Not done, Ministers

Maharashtra’s public health minister is the chairman of an eye hospital, while a minister of state for housing is on the board of a construction firm — making these most amenable for abuse of official position.

By: Express News Service | Updated: March 26, 2016 12:04 am
Maharashtra govt, Sugar industry deal, increase tariff, Cooperatives Minister Chandrakant Patil, sugar mill, mumbai news Cooperatives Minister Chandrakant Patil.

Maharashtra PWD minister Chandrakant Patil has resigned as director in a Kolhapur-based firm, following a report in this newspaper pointing to at least six ministers of the BJP-Shiv Sena state government being on the boards of private companies. It’s nobody’s case that businessmen shouldn’t be in politics or be made ministers. The issue, rather, is about ministers using their position to benefit the business interests of firms in which they have stakes. It’s such possible conflicts of interest involving those holding public office that need to be avoided. Maharashtra’s public health minister is the chairman of an eye hospital, while a minister of state for housing is on the board of a construction firm — making these most amenable for abuse of official position.

Unfortunately, the others haven’t yet followed Patil’s example, choosing instead to brazen it out, citing flimsy technical grounds. Patil himself initially tried to wriggle out, stating that a minister divesting his business interests should be compensated through a suitable increase in salary. So much for those who claim “public service” as their primary motivation for entering politics.

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India already has a model code of conduct, which says that any minister within two months of assuming office should sever all connection with the conduct and management of any business in which he previously had an interest. But this is not enforceable, unlike Canada’s Conflict of Interest Act and the US’s basic criminal conflict of interest statute, which explicitly prohibit public officials from being involved in government decisions affecting their personal financial interests. The time has, perhaps, come for India to also consider adopting a similar rule-based approach. This is important because even a perception of conflict of interest can undermine public confidence in government.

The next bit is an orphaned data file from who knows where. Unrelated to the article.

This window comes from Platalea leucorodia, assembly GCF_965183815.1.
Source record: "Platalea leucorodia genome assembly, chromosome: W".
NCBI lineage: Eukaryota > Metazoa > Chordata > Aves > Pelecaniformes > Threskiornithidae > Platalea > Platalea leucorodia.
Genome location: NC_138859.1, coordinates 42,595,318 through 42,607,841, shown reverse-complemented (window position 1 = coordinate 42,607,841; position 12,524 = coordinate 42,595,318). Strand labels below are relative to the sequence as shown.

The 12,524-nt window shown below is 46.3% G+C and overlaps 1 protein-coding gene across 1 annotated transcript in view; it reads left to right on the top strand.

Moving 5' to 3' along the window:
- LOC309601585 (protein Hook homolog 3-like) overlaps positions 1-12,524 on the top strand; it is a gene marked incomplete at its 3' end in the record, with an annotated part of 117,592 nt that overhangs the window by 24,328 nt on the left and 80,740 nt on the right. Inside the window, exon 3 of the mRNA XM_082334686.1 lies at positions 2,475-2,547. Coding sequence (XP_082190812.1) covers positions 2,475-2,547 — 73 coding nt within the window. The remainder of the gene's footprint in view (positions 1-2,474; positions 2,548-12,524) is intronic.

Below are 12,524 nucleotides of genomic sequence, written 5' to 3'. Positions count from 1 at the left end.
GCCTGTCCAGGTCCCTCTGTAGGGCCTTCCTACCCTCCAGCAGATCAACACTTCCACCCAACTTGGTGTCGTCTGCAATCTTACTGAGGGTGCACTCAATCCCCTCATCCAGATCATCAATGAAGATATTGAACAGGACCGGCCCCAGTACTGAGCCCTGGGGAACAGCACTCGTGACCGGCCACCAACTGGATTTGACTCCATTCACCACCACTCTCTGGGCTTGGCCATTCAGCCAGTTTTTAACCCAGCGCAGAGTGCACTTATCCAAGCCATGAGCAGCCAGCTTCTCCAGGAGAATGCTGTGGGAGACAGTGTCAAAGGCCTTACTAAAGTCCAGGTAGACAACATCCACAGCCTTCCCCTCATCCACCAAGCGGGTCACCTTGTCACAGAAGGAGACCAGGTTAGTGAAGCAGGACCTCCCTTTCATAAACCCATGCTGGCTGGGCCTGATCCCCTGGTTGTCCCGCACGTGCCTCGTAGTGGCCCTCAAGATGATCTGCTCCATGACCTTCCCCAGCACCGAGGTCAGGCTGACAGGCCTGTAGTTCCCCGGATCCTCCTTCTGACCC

Prime Minister Narendra Modi, last year, actually told MPs to stay away from parliamentary committees dealing with subjects in which they may have business interests. This followed his own party’s lawmaker, a bidi baron, being part of a panel looking into health risks from tobacco-use. Any law addressing conflict of interest should, at the minimum, require ministers and legislators to provide complete information of their business interests. Such full and upfront disclosure should also be made mandatory in every act of policymaking in which they are even remotely involved. We need businessmen in politics who can promote the cause of public policy, not their own financial interest.

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